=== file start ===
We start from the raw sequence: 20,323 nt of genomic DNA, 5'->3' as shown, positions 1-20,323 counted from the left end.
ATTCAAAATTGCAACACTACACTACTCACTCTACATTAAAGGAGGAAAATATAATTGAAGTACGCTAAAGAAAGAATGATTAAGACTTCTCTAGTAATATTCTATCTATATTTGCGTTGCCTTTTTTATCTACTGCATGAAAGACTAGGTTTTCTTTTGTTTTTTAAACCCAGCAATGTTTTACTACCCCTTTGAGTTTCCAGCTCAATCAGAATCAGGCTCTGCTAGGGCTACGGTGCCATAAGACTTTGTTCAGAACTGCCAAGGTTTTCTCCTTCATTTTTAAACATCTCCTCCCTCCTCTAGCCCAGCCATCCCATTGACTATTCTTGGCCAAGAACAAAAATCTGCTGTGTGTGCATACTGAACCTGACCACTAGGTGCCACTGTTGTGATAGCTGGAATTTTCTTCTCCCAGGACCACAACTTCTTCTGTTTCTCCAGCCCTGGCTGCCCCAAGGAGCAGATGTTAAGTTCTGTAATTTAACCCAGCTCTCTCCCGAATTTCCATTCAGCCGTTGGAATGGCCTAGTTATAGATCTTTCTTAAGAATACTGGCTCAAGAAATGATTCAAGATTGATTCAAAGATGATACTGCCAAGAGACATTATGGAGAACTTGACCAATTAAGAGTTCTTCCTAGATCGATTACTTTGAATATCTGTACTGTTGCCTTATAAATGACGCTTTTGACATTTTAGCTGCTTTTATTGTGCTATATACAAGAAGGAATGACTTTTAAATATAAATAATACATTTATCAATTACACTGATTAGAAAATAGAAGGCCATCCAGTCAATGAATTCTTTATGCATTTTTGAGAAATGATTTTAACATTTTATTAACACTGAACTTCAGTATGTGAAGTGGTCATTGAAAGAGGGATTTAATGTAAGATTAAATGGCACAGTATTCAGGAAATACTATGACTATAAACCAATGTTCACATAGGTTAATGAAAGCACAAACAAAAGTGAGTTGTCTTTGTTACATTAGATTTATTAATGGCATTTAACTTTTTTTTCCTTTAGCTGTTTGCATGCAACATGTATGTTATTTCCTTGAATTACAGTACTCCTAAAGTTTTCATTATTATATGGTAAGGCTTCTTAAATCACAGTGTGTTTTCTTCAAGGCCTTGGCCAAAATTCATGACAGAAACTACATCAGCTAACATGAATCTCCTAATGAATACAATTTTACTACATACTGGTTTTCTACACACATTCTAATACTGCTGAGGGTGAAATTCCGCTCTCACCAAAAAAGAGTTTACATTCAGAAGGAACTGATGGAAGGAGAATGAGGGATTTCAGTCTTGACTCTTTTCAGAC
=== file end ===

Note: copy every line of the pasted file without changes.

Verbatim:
We start from the raw sequence: 20,323 nt of genomic DNA, 5'->3' as shown, positions 1-20,323 counted from the left end.
ATTCAAAATTGCAACACTACACTACTCACTCTACATTAAAGGAGGAAAATATAATTGAAGTACGCTAAAGAAAGAATGATTAAGACTTCTCTAGTAATATTCTATCTATATTTGCGTTGCCTTTTTTATCTACTGCATGAAAGACTAGGTTTTCTTTTGTTTTTTAAACCCAGCAATGTTTTACTACCCCTTTGAGTTTCCAGCTCAATCAGAATCAGGCTCTGCTAGGGCTACGGTGCCATAAGACTTTGTTCAGAACTGCCAAGGTTTTCTCCTTCATTTTTAAACATCTCCTCCCTCCTCTAGCCCAGCCATCCCATTGACTATTCTTGGCCAAGAACAAAAATCTGCTGTGTGTGCATACTGAACCTGACCACTAGGTGCCACTGTTGTGATAGCTGGAATTTTCTTCTCCCAGGACCACAACTTCTTCTGTTTCTCCAGCCCTGGCTGCCCCAAGGAGCAGATGTTAAGTTCTGTAATTTAACCCAGCTCTCTCCCGAATTTCCATTCAGCCGTTGGAATGGCCTAGTTATAGATCTTTCTTAAGAATACTGGCTCAAGAAATGATTCAAGATTGATTCAAAGATGATACTGCCAAGAGACATTATGGAGAACTTGACCAATTAAGAGTTCTTCCTAGATCGATTACTTTGAATATCTGTACTGTTGCCTTATAAATGACGCTTTTGACATTTTAGCTGCTTTTATTGTGCTATATACAAGAAGGAATGACTTTTAAATATAAATAATACATTTATCAATTACACTGATTAGAAAATAGAAGGCCATCCAGTCAATGAATTCTTTATGCATTTTTGAGAAATGATTTTAACATTTTATTAACACTGAACTTCAGTATGTGAAGTGGTCATTGAAAGAGGGATTTAATGTAAGATTAAATGGCACAGTATTCAGGAAATACTATGACTATAAACCAATGTTCACATAGGTTAATGAAAGCACAAACAAAAGTGAGTTGTCTTTGTTACATTAGATTTATTAATGGCATTTAACTTTTTTTTCCTTTAGCTGTTTGCATGCAACATGTATGTTATTTCCTTGAATTACAGTACTCCTAAAGTTTTCATTATTATATGGTAAGGCTTCTTAAATCACAGTGTGTTTTCTTCAAGGCCTTGGCCAAAATTCATGACAGAAACTACATCAGCTAACATGAATCTCCTAATGAATACAATTTTACTACATACTGGTTTTCTACACACATTCTAATACTGCTGAGGGTGAAATTCCGCTCTCACCAAAAAAGAGTTTACATTCAGAAGGAACTGATGGAAGGAGAATGAGGGATTTCAGTCTTGACTCTTTTCAGAC